Friday marks day three of a strike that has brought some of the worst disruption to the French rail network in years.
Passengers’ patience is wearing thin. So is that of President Francois Hollande who has called for an end to the walkout.
But his Transport Minister Frederic Cuvillier fears the travel chaos could continue throughout the weekend.
“It’s complicated, as usual with the French railways,” said one frustrated passenger in Paris.
“It is unacceptable, it is expensive. Enough!” another added.
But the unions show no sign of returning to work, despite less than 18 percent of railway staff taking part on Friday, according to management.
They are angry at government plans to bring the SNCF rail operator and the RFF network under the roof of one holding company, while keeping their operations separate.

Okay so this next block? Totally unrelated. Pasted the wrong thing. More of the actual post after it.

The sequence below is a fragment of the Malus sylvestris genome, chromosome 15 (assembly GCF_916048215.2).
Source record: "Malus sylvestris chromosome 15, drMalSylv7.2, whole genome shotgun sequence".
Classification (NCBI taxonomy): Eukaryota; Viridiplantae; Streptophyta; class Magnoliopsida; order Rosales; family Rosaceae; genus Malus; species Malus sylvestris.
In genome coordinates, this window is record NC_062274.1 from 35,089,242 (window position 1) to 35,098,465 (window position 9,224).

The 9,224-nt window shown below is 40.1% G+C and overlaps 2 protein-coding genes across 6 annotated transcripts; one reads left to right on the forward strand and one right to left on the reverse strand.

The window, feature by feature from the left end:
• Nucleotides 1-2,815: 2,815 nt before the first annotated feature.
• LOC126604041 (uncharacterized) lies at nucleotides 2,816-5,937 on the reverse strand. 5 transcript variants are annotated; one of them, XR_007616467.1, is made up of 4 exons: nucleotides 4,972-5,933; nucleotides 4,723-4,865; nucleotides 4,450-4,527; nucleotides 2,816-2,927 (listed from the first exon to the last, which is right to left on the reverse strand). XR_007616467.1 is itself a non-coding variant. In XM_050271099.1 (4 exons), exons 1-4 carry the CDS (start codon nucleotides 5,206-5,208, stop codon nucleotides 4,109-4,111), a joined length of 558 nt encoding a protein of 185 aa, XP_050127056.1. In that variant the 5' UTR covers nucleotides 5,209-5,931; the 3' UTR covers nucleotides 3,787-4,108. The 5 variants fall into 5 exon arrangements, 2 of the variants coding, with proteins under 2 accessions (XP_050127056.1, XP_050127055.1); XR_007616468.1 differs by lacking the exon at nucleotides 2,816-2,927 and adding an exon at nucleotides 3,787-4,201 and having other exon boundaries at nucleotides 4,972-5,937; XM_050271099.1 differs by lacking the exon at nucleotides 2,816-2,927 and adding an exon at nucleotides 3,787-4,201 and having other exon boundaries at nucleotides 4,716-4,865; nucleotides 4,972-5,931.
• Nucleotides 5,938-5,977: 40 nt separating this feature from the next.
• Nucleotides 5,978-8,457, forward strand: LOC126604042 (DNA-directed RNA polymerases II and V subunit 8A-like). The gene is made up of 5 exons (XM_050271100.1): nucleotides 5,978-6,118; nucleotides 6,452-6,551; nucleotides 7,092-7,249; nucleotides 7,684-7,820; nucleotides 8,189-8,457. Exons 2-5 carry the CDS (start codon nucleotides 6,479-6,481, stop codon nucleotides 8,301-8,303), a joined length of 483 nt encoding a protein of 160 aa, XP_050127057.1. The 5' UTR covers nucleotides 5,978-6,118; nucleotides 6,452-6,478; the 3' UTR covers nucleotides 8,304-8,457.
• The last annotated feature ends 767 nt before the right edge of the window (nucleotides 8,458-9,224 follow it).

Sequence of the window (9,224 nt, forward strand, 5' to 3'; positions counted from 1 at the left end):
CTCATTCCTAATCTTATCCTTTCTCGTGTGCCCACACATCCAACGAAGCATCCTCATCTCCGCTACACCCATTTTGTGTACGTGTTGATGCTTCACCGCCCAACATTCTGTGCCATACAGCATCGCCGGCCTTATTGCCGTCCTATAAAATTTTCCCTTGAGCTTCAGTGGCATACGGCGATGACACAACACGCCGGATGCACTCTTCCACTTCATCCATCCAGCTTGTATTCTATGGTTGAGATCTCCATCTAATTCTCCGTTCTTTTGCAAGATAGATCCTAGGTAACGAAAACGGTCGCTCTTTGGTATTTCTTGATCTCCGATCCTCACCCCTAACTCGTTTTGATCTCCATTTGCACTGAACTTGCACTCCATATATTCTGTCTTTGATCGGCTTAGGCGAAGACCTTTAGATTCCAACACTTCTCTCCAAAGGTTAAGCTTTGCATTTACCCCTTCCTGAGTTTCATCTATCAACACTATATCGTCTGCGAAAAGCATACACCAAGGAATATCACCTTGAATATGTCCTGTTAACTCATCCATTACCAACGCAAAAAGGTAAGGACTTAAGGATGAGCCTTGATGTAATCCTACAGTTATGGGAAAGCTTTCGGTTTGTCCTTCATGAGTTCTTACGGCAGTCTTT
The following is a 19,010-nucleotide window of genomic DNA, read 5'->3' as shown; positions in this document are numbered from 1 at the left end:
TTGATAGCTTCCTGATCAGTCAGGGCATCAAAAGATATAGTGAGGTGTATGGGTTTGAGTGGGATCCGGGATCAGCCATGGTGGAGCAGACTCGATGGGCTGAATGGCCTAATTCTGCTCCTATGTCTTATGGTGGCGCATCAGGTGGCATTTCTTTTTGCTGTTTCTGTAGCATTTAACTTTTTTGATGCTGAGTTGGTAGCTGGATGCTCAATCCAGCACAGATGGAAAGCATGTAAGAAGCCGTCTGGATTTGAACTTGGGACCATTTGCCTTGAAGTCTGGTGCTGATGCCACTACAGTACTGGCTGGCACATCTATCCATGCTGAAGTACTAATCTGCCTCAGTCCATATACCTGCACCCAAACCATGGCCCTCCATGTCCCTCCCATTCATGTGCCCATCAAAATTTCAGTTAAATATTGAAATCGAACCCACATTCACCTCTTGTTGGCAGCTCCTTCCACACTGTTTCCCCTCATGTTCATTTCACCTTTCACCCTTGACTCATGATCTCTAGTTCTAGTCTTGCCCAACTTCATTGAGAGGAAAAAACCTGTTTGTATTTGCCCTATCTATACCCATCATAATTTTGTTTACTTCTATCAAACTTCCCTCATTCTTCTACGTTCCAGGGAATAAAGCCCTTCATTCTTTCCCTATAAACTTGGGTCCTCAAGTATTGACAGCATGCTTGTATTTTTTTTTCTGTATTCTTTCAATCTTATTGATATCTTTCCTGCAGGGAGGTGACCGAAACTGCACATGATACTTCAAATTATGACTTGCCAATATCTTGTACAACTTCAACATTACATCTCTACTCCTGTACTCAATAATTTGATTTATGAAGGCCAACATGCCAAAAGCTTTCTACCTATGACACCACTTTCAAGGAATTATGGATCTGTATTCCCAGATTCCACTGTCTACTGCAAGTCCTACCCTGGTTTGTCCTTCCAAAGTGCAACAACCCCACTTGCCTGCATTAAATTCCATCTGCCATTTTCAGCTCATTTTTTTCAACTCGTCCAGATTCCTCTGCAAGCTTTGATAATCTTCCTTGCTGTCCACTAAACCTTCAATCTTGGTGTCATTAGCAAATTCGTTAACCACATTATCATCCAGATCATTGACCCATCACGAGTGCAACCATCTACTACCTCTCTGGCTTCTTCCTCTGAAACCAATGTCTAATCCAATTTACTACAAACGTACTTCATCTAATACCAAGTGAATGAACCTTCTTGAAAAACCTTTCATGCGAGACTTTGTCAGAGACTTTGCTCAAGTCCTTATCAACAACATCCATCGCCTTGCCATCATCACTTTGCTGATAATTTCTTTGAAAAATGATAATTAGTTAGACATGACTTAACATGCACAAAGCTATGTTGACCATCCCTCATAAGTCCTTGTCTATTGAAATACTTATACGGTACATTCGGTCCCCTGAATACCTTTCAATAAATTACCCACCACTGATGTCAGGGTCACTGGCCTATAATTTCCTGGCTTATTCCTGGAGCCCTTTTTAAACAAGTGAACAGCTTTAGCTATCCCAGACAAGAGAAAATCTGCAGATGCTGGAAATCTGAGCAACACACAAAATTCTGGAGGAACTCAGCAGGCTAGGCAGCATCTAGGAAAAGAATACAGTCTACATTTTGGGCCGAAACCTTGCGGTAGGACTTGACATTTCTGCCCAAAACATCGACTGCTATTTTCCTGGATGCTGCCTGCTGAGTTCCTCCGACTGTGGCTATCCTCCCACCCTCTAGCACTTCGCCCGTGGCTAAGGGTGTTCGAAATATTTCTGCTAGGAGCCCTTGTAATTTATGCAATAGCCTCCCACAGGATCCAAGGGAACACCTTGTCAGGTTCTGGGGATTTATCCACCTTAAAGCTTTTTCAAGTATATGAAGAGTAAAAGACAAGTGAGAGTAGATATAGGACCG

Unions fear the reform will hurt working conditions and want the two companies fully merged into a single company as they were before 1997. They also want the government to take on some 40 billion euros in debt owed by the two firms.
The government says the reform is needed to create a coherent structure for the railways as France and other European countries gear up for full liberalisation of the railways in coming years.